I know its a weird way to start my actually-here posts, but I returned from my trip to find my leopard gecko had passed away. Caleb had been doing bad for quite some time, and I think it may have been my fault. I always gave him food and water, but I think that while I was away at college, though my family gave him the same materials, they did not give him any attention. I know they never took him out and held him or interacted with him.
As a result, I think my gecko, in part, died because of lack of interaction. It may have also been his time – he was a rather old gecko. But leopard geckos are the worst when they get old, because they just stop eating (or all of the ones I have had, have). They’re desert animals, so it takes forever for them to die.
I cried today. Not necessarily because of the death of my gecko, because everything has a time to go, but more because the poor creature had to die alone. I think to an extent that all creatures are as scared of death as we are, although it may resurface and rework itself in many different ways.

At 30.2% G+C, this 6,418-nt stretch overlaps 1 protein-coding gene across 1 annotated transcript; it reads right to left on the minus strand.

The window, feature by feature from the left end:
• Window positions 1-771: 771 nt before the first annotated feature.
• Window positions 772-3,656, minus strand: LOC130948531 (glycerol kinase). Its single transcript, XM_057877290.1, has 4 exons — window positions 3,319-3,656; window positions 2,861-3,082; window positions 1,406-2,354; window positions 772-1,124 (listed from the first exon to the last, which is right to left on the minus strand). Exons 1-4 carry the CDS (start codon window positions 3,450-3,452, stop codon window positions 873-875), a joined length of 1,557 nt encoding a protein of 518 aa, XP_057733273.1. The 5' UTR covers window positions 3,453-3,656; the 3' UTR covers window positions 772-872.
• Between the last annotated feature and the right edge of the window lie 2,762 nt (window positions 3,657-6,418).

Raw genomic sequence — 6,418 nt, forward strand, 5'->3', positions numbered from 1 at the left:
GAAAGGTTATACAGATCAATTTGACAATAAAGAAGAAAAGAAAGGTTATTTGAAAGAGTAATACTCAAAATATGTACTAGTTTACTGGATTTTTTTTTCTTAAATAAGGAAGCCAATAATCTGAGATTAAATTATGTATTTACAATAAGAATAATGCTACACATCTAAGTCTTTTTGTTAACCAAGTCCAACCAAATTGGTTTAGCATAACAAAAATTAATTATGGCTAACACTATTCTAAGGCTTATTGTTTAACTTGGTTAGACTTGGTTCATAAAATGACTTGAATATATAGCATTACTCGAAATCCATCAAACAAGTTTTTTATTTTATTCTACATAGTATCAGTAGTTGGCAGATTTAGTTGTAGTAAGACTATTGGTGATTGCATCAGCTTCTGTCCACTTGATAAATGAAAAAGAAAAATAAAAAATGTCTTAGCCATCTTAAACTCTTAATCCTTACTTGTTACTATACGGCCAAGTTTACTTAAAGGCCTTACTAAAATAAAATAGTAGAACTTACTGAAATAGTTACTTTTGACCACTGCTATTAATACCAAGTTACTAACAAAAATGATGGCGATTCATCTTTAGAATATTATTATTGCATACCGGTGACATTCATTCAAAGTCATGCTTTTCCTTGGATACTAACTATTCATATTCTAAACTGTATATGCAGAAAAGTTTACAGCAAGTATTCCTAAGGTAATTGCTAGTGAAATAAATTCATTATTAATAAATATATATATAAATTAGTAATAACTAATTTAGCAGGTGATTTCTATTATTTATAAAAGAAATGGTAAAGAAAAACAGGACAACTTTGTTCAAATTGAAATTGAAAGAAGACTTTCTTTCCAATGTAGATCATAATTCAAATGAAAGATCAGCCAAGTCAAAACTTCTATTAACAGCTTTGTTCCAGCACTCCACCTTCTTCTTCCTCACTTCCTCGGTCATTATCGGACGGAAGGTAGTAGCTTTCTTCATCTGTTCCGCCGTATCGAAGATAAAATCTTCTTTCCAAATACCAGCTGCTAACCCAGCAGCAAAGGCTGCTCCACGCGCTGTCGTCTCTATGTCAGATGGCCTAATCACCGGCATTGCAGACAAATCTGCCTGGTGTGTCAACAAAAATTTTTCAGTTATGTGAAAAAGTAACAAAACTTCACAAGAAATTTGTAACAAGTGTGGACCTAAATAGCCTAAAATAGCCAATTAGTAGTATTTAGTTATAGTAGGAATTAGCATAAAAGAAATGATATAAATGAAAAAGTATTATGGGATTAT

Along the bike trip, throughout the day, we would pass by on the roads various roadkill. From birds (I think there was a hawk at one point) to deer to groundhogs and squirrels, the roadkill we passed counted as objects to avoid riding over. As a result, our trail markers often marked the area around them – drawing a flourescent pink circle around them (that was the color of the trail paint) – and one particular volunteer would place mardi gras beads on top of them.
It was meant as something to make the riders smile, but it also held a solemn note – we were saying goodbye to the deaths that no one was close enough to, to realize, to mourn, to recognize.
The entire earth is a community. I don’t mean to make us all cry every day for the many, many animals, plants and other organisms alike that pass on, but an occasional moment of solemn awareness, a recognition of the gravity and importance of death, is a good way to start.
My high priest once knew a woman who would go out and draw or photograph roadkill. Then she would name it, frame it, or in some other way categorize it. I think that’s taking it a little too far. But if no one notices the dead, how are we supposed to truly appreciate the living?